At MojoTech, we’ve worked on many projects. While each presents unique challenges, over time patterns emerge. Healthy projects ship on time and work as expected, and they are built by empowered teams who respond quickly to changes. On the other hand, unhealthy projects ship late (or not at all) and frustrate teams, clients, and users. Worse still, it’s often difficult to recognize a project trending toward unhealthiness. Bad habits and small changes without an immediately observable negative impact on the project often go unnoticed. By the time a problem is observed, deadlines have already been missed, and the team is already frustrated.
Let’s talk about some trends to watch for, and what to do about them.
Project problems, probably
The most insidious problems result from imbalance. Absolutes are (relatively) easy, just ask the Sith. Balance, on the other hand, requires observation, reflection, and adjustment. Balance requires experience, which is notoriously difficult to train. So if you find yourself on an unhealthy project, don’t fret. Recognition is the first step on the road to recovery.
If there isn’t any code review, you’ve found your first problem. Before merging code at MojoTech, we must review it. It helps keep code quality high, while offering an important opportunity for team growth. Most often this responsibility falls to the tech lead, but we encourage the whole team to contribute.
Having many open pull requests can indicate a poor balance between review and production. Slow code reviews can also indicate a poor balance between code quality and the pace at which features are delivered. Constant regressions can indicate low quality. If there are many regressions, and the pace of feature delivery is still slow, it’s likely you should stop delivering features and work on paying down debt.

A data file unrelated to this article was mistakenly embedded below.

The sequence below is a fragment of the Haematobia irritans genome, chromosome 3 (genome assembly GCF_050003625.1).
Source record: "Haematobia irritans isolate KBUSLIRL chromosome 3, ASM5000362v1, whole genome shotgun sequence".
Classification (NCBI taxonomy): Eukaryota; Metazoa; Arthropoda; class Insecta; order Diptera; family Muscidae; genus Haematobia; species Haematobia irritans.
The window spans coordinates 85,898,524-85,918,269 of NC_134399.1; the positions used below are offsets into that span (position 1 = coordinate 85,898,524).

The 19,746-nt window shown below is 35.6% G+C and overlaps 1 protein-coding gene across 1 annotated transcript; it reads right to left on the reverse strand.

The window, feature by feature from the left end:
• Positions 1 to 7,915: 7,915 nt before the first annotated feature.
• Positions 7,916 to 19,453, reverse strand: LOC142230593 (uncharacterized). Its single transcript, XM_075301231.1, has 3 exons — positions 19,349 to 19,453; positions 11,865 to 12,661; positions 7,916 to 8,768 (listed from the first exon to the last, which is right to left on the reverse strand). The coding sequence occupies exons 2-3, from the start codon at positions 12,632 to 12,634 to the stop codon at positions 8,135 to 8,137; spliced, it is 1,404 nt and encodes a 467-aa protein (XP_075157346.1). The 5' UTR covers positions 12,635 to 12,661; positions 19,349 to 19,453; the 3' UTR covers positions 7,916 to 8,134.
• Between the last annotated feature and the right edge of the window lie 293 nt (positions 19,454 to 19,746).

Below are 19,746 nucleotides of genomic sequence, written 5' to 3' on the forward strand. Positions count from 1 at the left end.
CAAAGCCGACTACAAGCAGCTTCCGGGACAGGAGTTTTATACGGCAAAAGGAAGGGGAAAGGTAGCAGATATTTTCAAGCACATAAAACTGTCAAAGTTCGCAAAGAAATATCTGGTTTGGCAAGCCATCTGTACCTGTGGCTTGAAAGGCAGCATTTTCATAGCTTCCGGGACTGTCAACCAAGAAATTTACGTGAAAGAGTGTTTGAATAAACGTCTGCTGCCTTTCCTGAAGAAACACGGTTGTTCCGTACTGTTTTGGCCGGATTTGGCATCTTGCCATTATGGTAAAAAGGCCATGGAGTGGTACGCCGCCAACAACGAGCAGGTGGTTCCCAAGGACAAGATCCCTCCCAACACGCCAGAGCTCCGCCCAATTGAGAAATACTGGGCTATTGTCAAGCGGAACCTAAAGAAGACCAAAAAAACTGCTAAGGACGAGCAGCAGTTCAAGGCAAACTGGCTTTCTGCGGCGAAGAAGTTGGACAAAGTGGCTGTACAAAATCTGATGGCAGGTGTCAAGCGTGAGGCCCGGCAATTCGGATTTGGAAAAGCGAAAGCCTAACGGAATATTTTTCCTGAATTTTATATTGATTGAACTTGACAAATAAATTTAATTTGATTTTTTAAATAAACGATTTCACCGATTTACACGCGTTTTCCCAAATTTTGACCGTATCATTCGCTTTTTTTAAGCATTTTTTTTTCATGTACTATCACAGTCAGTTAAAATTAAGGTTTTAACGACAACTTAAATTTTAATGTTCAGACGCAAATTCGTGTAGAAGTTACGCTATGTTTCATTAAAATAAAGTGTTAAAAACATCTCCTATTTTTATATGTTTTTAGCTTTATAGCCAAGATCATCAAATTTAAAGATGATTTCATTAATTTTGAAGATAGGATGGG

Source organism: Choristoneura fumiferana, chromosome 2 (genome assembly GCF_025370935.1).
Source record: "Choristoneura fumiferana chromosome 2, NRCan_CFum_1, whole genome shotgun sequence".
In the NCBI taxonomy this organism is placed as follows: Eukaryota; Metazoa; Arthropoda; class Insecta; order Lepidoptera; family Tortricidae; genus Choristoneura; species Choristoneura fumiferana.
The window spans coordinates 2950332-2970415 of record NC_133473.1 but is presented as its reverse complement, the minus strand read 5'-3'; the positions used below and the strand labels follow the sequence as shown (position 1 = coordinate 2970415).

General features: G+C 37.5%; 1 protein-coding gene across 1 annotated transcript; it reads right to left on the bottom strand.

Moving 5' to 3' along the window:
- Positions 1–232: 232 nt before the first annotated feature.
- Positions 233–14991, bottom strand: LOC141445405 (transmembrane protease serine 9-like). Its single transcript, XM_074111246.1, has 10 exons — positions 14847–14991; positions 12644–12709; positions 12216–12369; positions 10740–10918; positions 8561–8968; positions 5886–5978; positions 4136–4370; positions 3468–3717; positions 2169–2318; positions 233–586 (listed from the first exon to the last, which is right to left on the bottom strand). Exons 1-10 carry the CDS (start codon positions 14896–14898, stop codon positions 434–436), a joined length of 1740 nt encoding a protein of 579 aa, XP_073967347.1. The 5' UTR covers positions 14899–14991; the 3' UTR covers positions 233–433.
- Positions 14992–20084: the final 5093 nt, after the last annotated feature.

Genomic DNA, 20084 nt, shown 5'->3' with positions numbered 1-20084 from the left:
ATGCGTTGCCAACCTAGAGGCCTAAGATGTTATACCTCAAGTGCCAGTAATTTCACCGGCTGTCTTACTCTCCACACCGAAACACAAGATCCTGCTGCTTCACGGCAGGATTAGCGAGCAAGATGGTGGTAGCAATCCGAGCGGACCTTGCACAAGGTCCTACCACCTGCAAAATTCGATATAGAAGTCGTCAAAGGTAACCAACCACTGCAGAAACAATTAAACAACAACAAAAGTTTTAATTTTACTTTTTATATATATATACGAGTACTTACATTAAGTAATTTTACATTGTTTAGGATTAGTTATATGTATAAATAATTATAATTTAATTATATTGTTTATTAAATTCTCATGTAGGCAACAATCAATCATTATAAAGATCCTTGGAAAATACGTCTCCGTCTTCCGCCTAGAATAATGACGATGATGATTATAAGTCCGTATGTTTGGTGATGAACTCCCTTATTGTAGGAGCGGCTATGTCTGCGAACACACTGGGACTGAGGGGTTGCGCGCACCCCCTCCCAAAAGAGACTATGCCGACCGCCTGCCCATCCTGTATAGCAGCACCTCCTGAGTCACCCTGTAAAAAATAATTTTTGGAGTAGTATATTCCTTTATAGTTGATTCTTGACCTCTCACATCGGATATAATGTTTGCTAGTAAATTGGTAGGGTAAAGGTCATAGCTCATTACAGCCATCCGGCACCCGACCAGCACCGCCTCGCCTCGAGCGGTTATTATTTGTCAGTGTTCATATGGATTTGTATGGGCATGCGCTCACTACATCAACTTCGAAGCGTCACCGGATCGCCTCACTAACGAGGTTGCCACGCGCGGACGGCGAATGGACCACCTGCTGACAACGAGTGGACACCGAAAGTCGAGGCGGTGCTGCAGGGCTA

Be wary of quiet clients
It’s all too easy to consider a feature done when it’s been merged, but features aren’t complete until a client has used them and given feedback.
Deploy early and often. Use the software you build, and encourage clients to use it as well. Working software communicates more effectively than specification, and even incorrect implementations prompt valuable feedback. Prefer tools that make deploys easier for your whole team, like Heroku. Time not spent fighting with your deploy scripts can be spent developing features or fixing bugs.
It’s also important to remember that many clients don't know what a healthy project looks like. They just know what a done project looks like, so even if they seem happy week after week, they’ll become unhappy in a hurry when you miss a big deadline. You must hold yourself accountable, and ensure constant communication with clients.
Listen to your code
In order to respond to changes, we must first observe them.
Capture (and read) logs. Tools like Logentries or Papertrail make this easier. Logs aid debugging (especially sporadic issues) and can draw attention to problems that aren’t easily visible from a user’s perspective. For example, logging an error in a function that frees a resource could reveal a leak.
Monitor performance. Use application performance monitoring tools like New Relic to gain insight into application performance. They can reveal systemic issues that are difficult to catch during code review.
Track exceptions. Bugs make it to production all the time. Using tools like Sentry, Honey Badger, or Airbrake helps find them before clients.
Of course, it’s not enough to just see data; the real value comes from acting on it. Choose tools that make action easier, and make sure that your team has the appropriate level of access. Balance your ability to collect data with your ability to act on it. Imbalances frustrate teams. Too little data hinders troubleshooting. Too much data is noise. A healthy balance helps catch bugs and keep the team engaged.
It’s unlikely you’ll ever strike a perfect balance, and that’s okay. Every project is different, so avoid complacency and seek the balance that works for you. Your team and client will thank you.